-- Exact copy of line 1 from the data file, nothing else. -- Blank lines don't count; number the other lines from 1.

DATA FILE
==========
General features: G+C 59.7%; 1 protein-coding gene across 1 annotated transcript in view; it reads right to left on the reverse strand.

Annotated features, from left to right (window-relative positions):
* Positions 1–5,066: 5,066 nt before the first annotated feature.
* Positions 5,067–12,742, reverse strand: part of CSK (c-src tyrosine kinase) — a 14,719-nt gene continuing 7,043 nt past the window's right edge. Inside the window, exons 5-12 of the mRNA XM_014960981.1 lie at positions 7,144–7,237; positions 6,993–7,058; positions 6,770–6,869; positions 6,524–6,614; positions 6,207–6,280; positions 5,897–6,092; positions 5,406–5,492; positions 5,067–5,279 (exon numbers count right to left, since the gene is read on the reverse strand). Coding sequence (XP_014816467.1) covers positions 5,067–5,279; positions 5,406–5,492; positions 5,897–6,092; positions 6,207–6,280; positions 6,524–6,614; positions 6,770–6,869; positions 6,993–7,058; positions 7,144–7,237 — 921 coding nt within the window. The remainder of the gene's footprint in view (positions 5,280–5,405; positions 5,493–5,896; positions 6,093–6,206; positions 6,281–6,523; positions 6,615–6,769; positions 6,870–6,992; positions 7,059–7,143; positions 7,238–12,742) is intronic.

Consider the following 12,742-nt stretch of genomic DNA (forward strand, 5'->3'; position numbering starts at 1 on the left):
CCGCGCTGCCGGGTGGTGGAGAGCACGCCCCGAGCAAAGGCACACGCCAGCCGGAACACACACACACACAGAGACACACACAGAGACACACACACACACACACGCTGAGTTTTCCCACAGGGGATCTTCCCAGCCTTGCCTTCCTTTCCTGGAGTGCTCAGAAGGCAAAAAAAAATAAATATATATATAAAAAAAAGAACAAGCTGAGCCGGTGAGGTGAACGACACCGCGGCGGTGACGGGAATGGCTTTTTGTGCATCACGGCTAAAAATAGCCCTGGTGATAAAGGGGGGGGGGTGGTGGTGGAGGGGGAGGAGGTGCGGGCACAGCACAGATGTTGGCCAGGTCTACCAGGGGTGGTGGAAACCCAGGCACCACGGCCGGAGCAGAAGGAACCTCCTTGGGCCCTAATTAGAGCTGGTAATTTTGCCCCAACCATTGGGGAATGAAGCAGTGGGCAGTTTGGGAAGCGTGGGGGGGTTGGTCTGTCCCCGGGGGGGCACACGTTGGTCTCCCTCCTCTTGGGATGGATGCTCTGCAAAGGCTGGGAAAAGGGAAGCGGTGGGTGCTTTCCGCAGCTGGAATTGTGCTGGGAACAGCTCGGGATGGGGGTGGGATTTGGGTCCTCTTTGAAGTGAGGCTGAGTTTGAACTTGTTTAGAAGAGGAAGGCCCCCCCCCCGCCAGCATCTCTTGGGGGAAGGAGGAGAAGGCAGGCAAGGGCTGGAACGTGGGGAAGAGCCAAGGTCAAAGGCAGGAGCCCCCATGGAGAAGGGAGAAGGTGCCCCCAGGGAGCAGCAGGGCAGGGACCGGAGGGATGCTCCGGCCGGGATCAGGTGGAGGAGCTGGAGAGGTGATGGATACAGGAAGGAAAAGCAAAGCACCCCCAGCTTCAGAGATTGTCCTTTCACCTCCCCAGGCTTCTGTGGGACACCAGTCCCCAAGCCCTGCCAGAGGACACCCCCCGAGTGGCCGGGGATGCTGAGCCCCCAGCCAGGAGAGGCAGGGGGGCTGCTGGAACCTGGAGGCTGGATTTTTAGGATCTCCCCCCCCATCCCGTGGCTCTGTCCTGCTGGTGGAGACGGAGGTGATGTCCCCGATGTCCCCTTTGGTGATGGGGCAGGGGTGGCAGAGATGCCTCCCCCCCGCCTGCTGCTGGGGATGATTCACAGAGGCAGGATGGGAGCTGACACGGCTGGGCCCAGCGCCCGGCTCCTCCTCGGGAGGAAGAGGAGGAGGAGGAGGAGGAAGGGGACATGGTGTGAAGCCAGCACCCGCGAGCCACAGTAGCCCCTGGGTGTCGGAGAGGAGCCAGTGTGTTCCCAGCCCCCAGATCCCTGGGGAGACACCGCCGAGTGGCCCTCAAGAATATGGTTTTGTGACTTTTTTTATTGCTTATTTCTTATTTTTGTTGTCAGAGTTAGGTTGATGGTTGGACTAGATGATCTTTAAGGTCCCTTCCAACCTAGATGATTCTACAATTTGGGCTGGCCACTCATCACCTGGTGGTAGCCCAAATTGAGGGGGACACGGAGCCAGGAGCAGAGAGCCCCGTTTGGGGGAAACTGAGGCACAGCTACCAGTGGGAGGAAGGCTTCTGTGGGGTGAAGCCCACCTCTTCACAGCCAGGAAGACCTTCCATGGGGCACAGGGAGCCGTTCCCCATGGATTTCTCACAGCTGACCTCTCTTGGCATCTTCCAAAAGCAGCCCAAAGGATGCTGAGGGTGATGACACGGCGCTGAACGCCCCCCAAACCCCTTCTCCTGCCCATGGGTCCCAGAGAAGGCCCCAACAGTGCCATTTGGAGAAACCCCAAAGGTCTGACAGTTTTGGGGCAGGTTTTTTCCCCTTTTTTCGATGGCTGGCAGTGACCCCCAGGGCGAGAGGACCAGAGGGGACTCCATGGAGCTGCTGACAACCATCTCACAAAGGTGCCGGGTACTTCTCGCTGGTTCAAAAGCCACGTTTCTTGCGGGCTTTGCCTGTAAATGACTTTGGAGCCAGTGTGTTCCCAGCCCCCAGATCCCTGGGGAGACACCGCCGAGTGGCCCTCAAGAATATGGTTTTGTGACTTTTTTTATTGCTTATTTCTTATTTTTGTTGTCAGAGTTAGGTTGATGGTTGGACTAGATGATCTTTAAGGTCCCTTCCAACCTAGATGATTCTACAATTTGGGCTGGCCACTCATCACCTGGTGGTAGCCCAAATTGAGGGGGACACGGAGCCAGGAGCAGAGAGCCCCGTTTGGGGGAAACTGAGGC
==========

General features: G+C 59.7%; 1 protein-coding gene across 1 annotated transcript in view; it reads right to left on the reverse strand.